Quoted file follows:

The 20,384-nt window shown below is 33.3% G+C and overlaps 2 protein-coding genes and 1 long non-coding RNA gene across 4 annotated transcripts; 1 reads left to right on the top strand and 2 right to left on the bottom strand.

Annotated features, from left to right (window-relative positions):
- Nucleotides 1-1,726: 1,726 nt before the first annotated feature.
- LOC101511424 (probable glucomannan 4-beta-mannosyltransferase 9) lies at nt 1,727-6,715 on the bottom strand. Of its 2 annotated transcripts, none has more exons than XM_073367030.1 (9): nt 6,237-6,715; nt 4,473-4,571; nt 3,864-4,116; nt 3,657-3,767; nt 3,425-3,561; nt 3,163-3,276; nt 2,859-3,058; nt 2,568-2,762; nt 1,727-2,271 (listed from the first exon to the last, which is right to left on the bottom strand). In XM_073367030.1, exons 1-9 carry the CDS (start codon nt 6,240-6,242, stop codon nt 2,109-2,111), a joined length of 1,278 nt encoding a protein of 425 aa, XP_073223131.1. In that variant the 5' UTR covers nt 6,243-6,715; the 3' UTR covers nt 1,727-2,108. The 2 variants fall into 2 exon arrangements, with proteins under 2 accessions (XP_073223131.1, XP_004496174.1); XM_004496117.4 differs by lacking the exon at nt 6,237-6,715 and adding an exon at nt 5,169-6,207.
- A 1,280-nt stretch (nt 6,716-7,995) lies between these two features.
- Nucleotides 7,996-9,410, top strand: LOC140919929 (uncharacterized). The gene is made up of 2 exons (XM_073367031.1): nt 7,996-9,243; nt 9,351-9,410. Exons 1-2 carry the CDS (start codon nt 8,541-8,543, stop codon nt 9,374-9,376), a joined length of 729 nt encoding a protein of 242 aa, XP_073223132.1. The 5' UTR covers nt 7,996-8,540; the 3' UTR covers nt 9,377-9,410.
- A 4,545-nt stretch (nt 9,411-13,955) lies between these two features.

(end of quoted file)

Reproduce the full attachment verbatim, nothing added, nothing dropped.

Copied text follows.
The 20,384-nt window shown below is 33.3% G+C and overlaps 2 protein-coding genes and 1 long non-coding RNA gene across 4 annotated transcripts; 1 reads left to right on the top strand and 2 right to left on the bottom strand.

Annotated features, from left to right (window-relative positions):
- Nucleotides 1-1,726: 1,726 nt before the first annotated feature.
- LOC101511424 (probable glucomannan 4-beta-mannosyltransferase 9) lies at nt 1,727-6,715 on the bottom strand. Of its 2 annotated transcripts, none has more exons than XM_073367030.1 (9): nt 6,237-6,715; nt 4,473-4,571; nt 3,864-4,116; nt 3,657-3,767; nt 3,425-3,561; nt 3,163-3,276; nt 2,859-3,058; nt 2,568-2,762; nt 1,727-2,271 (listed from the first exon to the last, which is right to left on the bottom strand). In XM_073367030.1, exons 1-9 carry the CDS (start codon nt 6,240-6,242, stop codon nt 2,109-2,111), a joined length of 1,278 nt encoding a protein of 425 aa, XP_073223131.1. In that variant the 5' UTR covers nt 6,243-6,715; the 3' UTR covers nt 1,727-2,108. The 2 variants fall into 2 exon arrangements, with proteins under 2 accessions (XP_073223131.1, XP_004496174.1); XM_004496117.4 differs by lacking the exon at nt 6,237-6,715 and adding an exon at nt 5,169-6,207.
- A 1,280-nt stretch (nt 6,716-7,995) lies between these two features.
- Nucleotides 7,996-9,410, top strand: LOC140919929 (uncharacterized). The gene is made up of 2 exons (XM_073367031.1): nt 7,996-9,243; nt 9,351-9,410. Exons 1-2 carry the CDS (start codon nt 8,541-8,543, stop codon nt 9,374-9,376), a joined length of 729 nt encoding a protein of 242 aa, XP_073223132.1. The 5' UTR covers nt 7,996-8,540; the 3' UTR covers nt 9,377-9,410.
- A 4,545-nt stretch (nt 9,411-13,955) lies between these two features.